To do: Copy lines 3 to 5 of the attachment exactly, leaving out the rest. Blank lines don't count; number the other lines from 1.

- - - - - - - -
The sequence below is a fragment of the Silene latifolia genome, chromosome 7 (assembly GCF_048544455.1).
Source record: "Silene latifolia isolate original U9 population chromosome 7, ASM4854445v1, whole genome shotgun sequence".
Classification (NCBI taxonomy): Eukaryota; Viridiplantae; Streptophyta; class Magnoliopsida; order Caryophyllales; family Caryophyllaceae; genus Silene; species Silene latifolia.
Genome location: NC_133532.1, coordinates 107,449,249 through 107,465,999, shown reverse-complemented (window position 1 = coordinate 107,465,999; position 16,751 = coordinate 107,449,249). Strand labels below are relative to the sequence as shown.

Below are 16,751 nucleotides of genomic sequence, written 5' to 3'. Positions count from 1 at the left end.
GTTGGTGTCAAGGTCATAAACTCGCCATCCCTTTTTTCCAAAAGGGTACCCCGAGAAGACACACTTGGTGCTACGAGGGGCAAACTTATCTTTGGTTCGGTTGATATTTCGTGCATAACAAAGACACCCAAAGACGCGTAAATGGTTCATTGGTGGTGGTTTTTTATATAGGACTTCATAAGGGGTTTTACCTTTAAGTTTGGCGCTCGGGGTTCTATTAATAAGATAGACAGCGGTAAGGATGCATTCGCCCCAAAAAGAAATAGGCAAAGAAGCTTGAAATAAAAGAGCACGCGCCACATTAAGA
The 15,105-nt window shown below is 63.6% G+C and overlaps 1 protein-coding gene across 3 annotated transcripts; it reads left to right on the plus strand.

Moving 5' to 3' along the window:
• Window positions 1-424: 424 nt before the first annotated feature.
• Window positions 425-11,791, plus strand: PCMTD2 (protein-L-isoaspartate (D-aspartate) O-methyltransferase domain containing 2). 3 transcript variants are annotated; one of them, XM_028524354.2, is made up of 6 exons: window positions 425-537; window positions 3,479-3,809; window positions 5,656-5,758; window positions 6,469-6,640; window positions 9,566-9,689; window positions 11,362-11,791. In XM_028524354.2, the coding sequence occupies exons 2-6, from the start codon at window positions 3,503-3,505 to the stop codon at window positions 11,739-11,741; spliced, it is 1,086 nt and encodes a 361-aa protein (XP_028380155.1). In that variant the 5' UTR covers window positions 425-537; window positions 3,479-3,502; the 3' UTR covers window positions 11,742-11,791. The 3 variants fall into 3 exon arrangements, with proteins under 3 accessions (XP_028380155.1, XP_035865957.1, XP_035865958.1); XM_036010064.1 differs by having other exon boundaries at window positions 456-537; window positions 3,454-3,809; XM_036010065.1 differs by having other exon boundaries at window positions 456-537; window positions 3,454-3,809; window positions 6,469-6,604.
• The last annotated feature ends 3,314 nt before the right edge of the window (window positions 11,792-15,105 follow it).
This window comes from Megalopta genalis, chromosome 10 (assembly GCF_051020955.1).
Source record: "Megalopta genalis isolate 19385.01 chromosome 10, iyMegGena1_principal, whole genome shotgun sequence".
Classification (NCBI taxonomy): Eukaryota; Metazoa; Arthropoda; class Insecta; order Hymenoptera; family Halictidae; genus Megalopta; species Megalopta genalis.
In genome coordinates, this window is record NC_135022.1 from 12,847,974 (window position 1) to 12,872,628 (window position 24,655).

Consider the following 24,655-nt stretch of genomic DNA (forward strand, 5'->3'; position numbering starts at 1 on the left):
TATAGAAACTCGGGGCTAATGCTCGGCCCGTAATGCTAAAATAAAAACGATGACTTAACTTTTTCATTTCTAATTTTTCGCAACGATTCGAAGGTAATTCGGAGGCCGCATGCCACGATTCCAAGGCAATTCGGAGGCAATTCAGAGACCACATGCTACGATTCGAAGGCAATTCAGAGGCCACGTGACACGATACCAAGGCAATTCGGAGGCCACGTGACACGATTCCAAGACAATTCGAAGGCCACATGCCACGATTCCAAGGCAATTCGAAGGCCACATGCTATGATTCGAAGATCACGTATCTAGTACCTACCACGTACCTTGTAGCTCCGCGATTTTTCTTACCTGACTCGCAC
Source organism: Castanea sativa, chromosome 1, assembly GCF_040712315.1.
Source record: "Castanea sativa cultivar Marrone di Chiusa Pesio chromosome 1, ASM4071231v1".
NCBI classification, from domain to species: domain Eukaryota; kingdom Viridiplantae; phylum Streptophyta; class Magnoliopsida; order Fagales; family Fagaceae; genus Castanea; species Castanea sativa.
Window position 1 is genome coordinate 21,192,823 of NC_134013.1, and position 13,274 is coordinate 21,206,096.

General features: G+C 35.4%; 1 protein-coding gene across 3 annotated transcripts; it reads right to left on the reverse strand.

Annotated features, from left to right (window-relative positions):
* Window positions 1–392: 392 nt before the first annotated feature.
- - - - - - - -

Classification (NCBI taxonomy): Eukaryota; Viridiplantae; Streptophyta; class Magnoliopsida; order Caryophyllales; family Caryophyllaceae; genus Silene; species Silene latifolia.
Genome location: NC_133532.1, coordinates 107,449,249 through 107,465,999, shown reverse-complemented (window position 1 = coordinate 107,465,999; position 16,751 = coordinate 107,449,249). Strand labels below are relative to the sequence as shown.

Below are 16,751 nucleotides of genomic sequence, written 5' to 3'. Positions count from 1 at the left end.